PhreeqcUsers Discussion Forum

Kinetics and Equilibrium => Kinetics => Topic started by: GautierLaurent on May 17, 2018, 01:11:22 PM

Title: Peaks in the breakthrough curve with transport and kinetics
Post by: GautierLaurent on May 17, 2018, 01:11:22 PM
Hello,

I am running a reactive transport model with two mineral phases:
 - one is a copper bearing mineral needing low pH for being dissolved (here Atacamite)
 - the other tends to neutralize pH (here Calcite), thus limiting the dissolution of the first mineral.

My problem is that in some configurations I got peaks in the breakthrough curves.
The way I understand this is that in each cell the Atacamite only start to significantly dissolve when Calcite is gone,
and when all the Atacamite has been dissolved in one cell then it takes some time before Cu can be significantly recovered from the next one.
The attached examples illustrate the problem.
This is a simplified version of what I am trying to model.
In the actual models the output might even go back to 0 after each peak depending on the relative proportion of each phase.

This is of course not realistic and I understand it is due to the discretization.
I tried to increase the number of cells, which limits the effect but without completely removing it (see files with _2 suffix).

Is there any way I could improve this result besides using a very large number of cells?

best regards

Title: Re: Peaks in the breakthrough curve with transport and kinetics
Post by: dlparkhurst on May 22, 2018, 05:29:22 AM
I am not sure what an "improved" result would look like. I think we agree that PHREEQC is solving the problem correctly as defined.

First, you have ignored dispersion, which may well affect the rates of reaction and may result in a quite different copper concentration just by increasing the dispersivity in your simulation. One conceptual model is that there are many 1D flow paths with different flow rates and the result at the end of the system is some mixture of the water from the different flow paths. I assume that would tend to remove the oscillations.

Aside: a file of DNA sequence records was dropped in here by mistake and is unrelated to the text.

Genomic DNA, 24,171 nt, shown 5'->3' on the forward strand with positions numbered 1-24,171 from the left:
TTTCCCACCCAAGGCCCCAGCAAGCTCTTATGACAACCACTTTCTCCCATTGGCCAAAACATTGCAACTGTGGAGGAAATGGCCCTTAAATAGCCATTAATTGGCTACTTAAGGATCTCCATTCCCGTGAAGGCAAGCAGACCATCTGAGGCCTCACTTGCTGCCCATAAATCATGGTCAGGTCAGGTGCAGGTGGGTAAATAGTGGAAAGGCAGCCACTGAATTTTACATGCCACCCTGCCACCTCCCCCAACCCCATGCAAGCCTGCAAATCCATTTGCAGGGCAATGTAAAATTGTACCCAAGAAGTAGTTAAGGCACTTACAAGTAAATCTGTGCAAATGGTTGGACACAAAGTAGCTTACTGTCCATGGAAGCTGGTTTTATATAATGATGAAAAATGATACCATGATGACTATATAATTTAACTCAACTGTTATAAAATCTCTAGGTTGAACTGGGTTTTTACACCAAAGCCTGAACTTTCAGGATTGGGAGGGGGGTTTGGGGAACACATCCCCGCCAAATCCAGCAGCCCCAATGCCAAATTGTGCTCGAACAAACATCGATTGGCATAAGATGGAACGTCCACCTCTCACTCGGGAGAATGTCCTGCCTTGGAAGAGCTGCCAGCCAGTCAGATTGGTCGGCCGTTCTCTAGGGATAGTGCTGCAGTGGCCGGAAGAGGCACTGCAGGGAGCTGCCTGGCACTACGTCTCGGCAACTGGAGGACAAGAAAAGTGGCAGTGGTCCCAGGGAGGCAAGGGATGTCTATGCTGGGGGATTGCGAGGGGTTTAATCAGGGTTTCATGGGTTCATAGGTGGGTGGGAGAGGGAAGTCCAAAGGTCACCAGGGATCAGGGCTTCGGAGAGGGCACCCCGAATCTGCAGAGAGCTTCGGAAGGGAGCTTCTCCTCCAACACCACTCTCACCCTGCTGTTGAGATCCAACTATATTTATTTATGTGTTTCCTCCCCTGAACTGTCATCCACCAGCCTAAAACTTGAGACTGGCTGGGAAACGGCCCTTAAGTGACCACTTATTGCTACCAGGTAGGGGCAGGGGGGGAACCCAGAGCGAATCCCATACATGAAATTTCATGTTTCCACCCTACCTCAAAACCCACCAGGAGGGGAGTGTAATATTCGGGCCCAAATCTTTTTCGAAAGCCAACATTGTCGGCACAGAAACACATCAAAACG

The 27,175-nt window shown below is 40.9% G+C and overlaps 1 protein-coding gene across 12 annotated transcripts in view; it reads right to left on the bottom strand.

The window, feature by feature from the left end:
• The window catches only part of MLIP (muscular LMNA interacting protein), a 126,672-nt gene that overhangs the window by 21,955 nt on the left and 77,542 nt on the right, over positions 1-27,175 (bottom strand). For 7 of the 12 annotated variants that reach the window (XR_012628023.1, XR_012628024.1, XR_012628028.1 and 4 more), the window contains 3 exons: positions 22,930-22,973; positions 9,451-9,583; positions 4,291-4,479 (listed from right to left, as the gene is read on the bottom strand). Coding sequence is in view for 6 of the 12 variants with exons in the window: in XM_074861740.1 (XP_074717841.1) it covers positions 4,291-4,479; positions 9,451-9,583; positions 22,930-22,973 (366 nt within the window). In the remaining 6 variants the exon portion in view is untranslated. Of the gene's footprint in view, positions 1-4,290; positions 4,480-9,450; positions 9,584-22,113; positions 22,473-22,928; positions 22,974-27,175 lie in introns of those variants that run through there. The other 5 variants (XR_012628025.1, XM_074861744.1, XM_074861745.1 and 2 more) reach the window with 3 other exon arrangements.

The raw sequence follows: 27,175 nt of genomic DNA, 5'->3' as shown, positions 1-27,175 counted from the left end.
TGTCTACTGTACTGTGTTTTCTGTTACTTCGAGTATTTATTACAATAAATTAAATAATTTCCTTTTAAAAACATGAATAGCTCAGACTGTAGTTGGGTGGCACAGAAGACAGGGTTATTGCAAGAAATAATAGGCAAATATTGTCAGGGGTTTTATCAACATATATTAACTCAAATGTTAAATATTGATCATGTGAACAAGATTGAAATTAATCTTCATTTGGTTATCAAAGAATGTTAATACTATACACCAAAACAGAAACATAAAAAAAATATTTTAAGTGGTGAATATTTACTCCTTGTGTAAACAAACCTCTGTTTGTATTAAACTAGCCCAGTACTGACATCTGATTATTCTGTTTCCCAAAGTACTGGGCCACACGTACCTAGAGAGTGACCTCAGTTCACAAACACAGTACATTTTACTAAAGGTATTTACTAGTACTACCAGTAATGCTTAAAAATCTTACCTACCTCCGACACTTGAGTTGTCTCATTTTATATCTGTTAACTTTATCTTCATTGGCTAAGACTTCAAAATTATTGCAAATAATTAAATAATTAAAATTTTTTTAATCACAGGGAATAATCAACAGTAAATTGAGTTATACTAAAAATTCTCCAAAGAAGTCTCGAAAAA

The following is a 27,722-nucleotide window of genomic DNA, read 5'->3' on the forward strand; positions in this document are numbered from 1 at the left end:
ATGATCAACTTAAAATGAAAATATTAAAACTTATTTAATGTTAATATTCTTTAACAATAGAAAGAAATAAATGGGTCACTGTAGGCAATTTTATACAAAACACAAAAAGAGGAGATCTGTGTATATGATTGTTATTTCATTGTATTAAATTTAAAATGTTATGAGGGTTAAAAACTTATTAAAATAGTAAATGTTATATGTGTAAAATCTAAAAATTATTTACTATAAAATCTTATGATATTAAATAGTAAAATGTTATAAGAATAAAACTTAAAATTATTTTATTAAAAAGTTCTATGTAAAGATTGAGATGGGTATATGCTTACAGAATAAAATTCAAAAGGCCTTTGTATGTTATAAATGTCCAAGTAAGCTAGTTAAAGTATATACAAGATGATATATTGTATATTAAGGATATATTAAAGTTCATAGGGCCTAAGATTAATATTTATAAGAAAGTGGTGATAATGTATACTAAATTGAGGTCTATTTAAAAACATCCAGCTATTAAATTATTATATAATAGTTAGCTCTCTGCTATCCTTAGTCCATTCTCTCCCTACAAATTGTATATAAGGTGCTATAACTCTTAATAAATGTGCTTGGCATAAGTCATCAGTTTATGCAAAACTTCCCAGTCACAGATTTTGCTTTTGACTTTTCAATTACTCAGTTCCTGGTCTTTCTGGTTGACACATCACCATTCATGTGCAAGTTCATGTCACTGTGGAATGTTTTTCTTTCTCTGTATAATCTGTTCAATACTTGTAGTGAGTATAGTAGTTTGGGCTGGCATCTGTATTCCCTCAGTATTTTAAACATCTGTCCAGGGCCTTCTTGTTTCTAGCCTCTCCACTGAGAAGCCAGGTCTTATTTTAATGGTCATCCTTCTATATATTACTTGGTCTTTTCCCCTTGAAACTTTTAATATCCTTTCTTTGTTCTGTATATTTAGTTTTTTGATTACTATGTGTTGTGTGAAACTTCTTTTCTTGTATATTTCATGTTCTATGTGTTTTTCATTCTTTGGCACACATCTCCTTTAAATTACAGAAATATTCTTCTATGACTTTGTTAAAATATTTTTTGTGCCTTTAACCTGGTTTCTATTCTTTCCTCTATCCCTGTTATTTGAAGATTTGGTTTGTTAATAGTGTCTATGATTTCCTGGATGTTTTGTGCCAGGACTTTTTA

Assuming that calcite must be removed before the copper dissolution can proceed at a fast rate, another approach could be to put the two reactants in the stagnant zone of a dual porosity transport. In that way, there could be reaction in all cells, but the calcite would be removed fastest from the initial cells. I don't know for sure, but I think the copper would increase more monotonically at the end of the system.

I don't really have an answer for you, but I think the problem is more in the conceptualization. In particular, I think the problem is in the assumption that there are pure reaction fronts along a single flow path.
Title: Re: Peaks in the breakthrough curve with transport and kinetics
Post by: GautierLaurent on May 22, 2018, 09:07:37 AM
Thanks for your reply.

I am not sure either what an improved result would look like.
When I am increasing the number of cells, the result tends to have the same overall shape but only smoother.
So, I guess I would like to get a similar "smooth" result but without paying the price of an extremely fine spatial resolution.
My hope was that there would be some parameters controlling the way the reactions are solved that would bring a less costly solution.